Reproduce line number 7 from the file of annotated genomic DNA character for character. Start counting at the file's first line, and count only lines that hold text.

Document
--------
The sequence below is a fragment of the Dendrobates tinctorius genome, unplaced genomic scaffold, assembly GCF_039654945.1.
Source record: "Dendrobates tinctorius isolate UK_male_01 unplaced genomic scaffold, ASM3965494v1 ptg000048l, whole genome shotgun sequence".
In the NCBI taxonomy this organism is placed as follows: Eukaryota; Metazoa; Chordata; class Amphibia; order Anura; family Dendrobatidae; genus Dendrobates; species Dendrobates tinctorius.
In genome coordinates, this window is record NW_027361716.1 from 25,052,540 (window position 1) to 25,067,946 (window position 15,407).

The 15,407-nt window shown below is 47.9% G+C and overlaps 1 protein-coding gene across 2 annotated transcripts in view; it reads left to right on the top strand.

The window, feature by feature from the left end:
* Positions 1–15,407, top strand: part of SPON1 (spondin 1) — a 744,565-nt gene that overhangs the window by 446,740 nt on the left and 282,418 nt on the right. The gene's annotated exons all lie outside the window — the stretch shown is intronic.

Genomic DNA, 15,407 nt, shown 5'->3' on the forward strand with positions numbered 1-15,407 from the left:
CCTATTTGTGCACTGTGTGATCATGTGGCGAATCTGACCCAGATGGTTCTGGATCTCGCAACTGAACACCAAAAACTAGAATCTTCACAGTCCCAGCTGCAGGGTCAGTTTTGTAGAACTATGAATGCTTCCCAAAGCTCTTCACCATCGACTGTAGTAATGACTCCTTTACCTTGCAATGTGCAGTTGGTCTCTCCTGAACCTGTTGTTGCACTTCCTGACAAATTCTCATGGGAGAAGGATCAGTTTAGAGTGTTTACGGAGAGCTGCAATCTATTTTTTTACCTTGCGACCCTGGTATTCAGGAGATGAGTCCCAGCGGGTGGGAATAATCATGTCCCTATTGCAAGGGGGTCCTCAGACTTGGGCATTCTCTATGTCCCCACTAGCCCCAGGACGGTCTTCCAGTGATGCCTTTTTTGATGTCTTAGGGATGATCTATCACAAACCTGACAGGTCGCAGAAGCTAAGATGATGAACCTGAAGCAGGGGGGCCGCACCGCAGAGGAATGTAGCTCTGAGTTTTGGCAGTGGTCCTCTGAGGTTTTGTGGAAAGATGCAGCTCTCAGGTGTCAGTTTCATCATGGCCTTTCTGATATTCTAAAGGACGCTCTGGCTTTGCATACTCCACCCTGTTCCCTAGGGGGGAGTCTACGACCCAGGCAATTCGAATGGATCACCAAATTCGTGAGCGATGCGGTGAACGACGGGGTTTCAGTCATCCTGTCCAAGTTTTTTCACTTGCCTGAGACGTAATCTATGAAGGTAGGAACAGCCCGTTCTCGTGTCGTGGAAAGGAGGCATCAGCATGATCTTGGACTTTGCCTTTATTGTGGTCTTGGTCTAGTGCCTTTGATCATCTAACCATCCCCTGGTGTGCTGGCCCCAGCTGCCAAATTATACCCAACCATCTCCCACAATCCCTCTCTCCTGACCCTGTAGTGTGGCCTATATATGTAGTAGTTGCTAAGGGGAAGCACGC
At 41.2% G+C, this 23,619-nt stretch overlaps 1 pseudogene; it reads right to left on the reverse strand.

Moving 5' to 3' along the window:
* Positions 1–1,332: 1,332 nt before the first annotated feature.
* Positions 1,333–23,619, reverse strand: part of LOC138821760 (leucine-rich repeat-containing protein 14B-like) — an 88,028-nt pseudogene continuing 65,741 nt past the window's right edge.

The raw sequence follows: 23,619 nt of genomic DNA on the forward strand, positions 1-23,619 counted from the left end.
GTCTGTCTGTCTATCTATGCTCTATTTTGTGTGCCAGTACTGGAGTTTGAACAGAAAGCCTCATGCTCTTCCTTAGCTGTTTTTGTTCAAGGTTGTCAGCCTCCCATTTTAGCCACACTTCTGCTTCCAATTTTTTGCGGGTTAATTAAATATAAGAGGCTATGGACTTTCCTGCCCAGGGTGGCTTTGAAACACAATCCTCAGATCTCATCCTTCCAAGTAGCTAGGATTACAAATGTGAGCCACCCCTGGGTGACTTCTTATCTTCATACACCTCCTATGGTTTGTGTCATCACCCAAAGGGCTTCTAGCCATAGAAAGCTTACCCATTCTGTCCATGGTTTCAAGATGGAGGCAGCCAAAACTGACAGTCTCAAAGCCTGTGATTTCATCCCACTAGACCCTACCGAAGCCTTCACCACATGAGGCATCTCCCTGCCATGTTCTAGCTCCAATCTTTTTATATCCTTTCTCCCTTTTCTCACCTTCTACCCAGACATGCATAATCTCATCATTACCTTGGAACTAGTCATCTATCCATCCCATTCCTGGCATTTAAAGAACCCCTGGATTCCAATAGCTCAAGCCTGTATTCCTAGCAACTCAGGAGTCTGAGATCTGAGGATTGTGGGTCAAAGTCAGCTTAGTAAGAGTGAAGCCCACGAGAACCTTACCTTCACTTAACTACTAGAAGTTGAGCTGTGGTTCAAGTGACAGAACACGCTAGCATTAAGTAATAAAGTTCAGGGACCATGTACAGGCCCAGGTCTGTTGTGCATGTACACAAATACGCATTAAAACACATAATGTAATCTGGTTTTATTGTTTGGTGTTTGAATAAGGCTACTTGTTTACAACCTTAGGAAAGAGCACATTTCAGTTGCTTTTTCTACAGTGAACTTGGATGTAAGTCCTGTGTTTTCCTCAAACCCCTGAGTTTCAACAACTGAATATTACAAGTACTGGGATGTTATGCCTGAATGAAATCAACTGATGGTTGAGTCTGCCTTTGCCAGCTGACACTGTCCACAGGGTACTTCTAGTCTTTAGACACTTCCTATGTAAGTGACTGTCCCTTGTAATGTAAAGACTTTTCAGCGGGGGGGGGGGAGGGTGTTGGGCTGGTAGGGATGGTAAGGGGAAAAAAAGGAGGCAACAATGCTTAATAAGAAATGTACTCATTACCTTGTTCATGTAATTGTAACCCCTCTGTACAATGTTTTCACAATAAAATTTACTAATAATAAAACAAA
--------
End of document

* Positions 1–15,407, top strand: part of SPON1 (spondin 1) — a 744,565-nt gene that overhangs the window by 446,740 nt on the left and 282,418 nt on the right. The gene's annotated exons all lie outside the window — the stretch shown is intronic.